My first true computer, a TI 99/4a (which I talk about also in a previous entry), had 16 or 48 KB of RAM, depending whether or not you had one of the memory expansion cartridges, and that limited quantity of memory severely curbed the complexity of the programs one could write on the machine. However, the limited complexity of the programs, the relative crudeness of the development environment (a BASIC shell) and the slow execution speeds weren’t very obvious to me back then. They were somewhat mitigated by the novelty of the computer itself as a machine, and by the perpetual intense excitement of discovery. The arduous design of programs to save memory, fit more graphics or more code, or even getting our programs to work at all was less about constraints than challenge.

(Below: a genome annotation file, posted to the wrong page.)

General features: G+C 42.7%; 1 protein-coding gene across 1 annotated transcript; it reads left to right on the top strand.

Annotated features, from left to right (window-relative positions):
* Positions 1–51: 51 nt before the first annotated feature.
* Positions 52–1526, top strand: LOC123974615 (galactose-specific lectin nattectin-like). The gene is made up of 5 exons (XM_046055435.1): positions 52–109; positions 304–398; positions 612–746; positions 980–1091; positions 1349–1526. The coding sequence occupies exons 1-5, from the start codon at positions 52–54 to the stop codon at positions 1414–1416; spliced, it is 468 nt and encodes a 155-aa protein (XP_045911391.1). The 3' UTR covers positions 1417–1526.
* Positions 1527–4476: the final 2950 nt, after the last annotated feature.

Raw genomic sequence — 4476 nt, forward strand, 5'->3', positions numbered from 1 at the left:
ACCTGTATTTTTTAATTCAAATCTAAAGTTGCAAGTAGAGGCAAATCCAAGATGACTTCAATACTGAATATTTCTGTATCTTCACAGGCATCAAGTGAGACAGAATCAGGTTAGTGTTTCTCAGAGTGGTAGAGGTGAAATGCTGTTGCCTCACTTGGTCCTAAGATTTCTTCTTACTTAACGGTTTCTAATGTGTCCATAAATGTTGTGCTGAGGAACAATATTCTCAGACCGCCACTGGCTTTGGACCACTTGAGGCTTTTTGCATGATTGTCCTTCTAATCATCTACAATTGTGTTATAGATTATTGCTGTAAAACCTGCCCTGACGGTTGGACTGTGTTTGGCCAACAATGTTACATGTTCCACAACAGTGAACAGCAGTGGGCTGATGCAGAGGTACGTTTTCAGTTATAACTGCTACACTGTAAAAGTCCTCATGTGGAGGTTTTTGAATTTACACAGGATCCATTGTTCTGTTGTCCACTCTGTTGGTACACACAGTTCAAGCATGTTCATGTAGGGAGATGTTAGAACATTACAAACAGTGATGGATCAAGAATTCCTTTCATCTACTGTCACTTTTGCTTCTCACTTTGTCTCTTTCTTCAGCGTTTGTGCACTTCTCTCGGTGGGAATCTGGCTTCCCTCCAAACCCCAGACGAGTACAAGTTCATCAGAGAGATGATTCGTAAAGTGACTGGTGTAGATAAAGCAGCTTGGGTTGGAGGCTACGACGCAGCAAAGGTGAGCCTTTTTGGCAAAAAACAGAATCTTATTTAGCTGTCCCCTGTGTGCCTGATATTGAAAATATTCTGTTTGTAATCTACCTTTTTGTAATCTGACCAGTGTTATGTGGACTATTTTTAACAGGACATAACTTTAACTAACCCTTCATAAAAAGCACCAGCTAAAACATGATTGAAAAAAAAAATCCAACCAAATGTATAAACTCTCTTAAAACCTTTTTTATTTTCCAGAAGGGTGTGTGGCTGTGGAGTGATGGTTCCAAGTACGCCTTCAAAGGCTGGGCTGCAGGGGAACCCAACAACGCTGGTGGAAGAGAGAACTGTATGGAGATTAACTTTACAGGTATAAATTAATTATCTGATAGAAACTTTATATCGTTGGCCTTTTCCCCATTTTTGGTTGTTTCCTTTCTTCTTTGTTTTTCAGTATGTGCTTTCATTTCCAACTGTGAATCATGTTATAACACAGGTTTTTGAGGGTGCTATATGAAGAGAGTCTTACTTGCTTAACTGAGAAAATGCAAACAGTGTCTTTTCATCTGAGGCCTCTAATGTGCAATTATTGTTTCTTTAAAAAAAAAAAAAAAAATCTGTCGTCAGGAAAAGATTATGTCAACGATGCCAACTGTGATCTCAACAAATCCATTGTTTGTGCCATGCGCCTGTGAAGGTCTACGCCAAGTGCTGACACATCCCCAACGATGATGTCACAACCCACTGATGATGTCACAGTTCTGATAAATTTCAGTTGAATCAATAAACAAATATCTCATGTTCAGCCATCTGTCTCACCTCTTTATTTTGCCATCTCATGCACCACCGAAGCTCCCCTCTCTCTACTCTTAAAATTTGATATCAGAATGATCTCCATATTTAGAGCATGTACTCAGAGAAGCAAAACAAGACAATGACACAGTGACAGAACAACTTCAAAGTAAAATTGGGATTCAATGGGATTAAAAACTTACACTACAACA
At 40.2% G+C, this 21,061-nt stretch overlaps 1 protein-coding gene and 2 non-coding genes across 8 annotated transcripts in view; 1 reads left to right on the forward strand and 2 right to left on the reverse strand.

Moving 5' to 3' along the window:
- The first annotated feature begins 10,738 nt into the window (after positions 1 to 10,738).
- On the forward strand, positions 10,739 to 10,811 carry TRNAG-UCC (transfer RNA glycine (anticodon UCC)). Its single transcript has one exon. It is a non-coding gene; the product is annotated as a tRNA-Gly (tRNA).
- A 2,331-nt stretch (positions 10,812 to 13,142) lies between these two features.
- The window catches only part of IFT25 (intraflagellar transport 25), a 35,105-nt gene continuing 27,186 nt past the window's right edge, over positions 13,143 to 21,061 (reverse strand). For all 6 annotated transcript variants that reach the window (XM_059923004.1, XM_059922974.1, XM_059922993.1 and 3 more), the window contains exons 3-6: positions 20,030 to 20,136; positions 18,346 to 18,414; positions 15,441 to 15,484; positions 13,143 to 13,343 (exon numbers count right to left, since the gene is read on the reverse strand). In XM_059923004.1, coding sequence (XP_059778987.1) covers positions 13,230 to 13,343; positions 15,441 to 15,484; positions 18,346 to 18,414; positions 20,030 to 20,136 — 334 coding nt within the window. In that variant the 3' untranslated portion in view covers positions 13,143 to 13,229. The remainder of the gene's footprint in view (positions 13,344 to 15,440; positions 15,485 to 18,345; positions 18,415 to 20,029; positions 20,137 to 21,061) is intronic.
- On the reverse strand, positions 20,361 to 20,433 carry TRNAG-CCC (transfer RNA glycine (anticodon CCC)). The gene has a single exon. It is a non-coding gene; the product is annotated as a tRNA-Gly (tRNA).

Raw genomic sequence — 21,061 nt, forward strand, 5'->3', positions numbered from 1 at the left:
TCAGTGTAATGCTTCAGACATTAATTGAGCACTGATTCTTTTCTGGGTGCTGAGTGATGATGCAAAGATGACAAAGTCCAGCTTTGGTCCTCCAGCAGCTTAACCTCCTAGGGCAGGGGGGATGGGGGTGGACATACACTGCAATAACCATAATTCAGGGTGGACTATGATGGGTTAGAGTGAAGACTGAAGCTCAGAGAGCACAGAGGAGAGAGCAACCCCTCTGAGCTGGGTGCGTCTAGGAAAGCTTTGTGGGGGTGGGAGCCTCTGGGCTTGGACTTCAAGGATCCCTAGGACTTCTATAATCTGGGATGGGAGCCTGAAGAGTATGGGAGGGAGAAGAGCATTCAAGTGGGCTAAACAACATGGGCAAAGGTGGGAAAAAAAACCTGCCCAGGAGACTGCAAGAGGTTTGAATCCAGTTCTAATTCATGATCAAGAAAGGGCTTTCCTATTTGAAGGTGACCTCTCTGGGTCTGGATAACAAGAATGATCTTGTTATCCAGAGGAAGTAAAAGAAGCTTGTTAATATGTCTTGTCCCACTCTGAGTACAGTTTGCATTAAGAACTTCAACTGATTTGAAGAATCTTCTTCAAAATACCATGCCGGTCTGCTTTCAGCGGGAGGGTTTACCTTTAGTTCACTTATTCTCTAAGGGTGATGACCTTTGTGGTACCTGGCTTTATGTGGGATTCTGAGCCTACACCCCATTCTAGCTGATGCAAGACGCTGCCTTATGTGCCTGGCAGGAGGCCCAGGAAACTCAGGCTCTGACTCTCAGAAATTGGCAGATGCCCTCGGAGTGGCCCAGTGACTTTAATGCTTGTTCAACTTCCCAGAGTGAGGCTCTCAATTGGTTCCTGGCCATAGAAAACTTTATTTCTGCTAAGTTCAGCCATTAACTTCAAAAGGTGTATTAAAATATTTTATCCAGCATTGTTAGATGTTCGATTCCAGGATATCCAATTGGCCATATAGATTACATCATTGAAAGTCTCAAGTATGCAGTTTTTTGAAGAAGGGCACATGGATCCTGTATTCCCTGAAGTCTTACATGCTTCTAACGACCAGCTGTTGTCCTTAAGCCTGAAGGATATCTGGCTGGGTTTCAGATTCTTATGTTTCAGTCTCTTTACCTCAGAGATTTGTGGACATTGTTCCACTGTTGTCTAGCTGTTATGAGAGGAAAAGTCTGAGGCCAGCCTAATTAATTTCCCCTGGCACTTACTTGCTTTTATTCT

The same kind of constraints—or challenge—followed me over the years as I moved on to different computers. Despite their being more powerful, both faster and sporting more memory, the challenge remained there because while the computers got better, so did I at programming. I kept asking more out of the machine, writing increasingly complex programs needing either more memory or more speed, often both. That meant better algorithms, better data structures, and better implementations1.